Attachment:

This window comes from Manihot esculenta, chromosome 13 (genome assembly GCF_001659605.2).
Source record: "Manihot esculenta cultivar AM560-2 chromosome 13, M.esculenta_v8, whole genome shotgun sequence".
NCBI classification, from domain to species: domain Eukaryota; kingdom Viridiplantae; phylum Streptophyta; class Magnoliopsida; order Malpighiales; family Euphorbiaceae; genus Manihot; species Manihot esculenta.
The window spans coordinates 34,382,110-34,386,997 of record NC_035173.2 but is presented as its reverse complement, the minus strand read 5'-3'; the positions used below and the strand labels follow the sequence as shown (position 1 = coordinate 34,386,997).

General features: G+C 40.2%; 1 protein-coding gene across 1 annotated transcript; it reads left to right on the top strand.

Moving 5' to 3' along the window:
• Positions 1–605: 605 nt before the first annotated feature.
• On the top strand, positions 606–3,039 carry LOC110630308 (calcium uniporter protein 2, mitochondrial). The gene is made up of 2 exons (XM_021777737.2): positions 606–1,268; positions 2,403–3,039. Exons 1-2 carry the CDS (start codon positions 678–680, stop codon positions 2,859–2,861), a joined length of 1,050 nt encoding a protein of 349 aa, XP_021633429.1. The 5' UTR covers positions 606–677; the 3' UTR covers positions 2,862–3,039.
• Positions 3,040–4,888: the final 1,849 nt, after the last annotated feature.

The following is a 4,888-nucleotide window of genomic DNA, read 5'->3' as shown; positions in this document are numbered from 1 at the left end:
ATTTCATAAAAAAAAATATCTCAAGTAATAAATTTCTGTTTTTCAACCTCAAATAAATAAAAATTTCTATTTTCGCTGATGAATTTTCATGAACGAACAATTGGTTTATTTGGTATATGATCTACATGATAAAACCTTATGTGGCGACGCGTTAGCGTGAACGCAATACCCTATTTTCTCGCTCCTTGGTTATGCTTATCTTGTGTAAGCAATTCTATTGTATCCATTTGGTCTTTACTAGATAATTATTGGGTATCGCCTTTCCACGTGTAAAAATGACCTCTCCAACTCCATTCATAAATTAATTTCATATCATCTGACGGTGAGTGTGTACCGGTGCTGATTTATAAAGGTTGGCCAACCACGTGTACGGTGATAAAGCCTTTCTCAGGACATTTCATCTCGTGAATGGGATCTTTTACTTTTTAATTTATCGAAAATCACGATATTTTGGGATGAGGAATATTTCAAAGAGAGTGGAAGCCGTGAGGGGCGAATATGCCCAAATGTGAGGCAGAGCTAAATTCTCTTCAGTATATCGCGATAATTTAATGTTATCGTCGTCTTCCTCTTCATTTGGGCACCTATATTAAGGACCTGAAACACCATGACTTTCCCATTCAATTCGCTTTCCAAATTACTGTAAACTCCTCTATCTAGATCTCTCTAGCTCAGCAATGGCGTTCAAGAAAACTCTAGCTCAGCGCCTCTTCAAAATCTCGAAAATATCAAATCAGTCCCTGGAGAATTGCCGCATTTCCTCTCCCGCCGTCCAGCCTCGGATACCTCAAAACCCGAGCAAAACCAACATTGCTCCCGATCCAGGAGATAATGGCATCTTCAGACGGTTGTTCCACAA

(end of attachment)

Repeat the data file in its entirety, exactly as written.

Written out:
This window comes from Manihot esculenta, chromosome 13 (genome assembly GCF_001659605.2).
Source record: "Manihot esculenta cultivar AM560-2 chromosome 13, M.esculenta_v8, whole genome shotgun sequence".
NCBI classification, from domain to species: domain Eukaryota; kingdom Viridiplantae; phylum Streptophyta; class Magnoliopsida; order Malpighiales; family Euphorbiaceae; genus Manihot; species Manihot esculenta.
The window spans coordinates 34,382,110-34,386,997 of record NC_035173.2 but is presented as its reverse complement, the minus strand read 5'-3'; the positions used below and the strand labels follow the sequence as shown (position 1 = coordinate 34,386,997).

General features: G+C 40.2%; 1 protein-coding gene across 1 annotated transcript; it reads left to right on the top strand.

Moving 5' to 3' along the window:
• Positions 1–605: 605 nt before the first annotated feature.
• On the top strand, positions 606–3,039 carry LOC110630308 (calcium uniporter protein 2, mitochondrial). The gene is made up of 2 exons (XM_021777737.2): positions 606–1,268; positions 2,403–3,039. Exons 1-2 carry the CDS (start codon positions 678–680, stop codon positions 2,859–2,861), a joined length of 1,050 nt encoding a protein of 349 aa, XP_021633429.1. The 5' UTR covers positions 606–677; the 3' UTR covers positions 2,862–3,039.
• Positions 3,040–4,888: the final 1,849 nt, after the last annotated feature.

The following is a 4,888-nucleotide window of genomic DNA, read 5'->3' as shown; positions in this document are numbered from 1 at the left end:
ATTTCATAAAAAAAAATATCTCAAGTAATAAATTTCTGTTTTTCAACCTCAAATAAATAAAAATTTCTATTTTCGCTGATGAATTTTCATGAACGAACAATTGGTTTATTTGGTATATGATCTACATGATAAAACCTTATGTGGCGACGCGTTAGCGTGAACGCAATACCCTATTTTCTCGCTCCTTGGTTATGCTTATCTTGTGTAAGCAATTCTATTGTATCCATTTGGTCTTTACTAGATAATTATTGGGTATCGCCTTTCCACGTGTAAAAATGACCTCTCCAACTCCATTCATAAATTAATTTCATATCATCTGACGGTGAGTGTGTACCGGTGCTGATTTATAAAGGTTGGCCAACCACGTGTACGGTGATAAAGCCTTTCTCAGGACATTTCATCTCGTGAATGGGATCTTTTACTTTTTAATTTATCGAAAATCACGATATTTTGGGATGAGGAATATTTCAAAGAGAGTGGAAGCCGTGAGGGGCGAATATGCCCAAATGTGAGGCAGAGCTAAATTCTCTTCAGTATATCGCGATAATTTAATGTTATCGTCGTCTTCCTCTTCATTTGGGCACCTATATTAAGGACCTGAAACACCATGACTTTCCCATTCAATTCGCTTTCCAAATTACTGTAAACTCCTCTATCTAGATCTCTCTAGCTCAGCAATGGCGTTCAAGAAAACTCTAGCTCAGCGCCTCTTCAAAATCTCGAAAATATCAAATCAGTCCCTGGAGAATTGCCGCATTTCCTCTCCCGCCGTCCAGCCTCGGATACCTCAAAACCCGAGCAAAACCAACATTGCTCCCGATCCAGGAGATAATGGCATCTTCAGACGGTTGTTCCACAA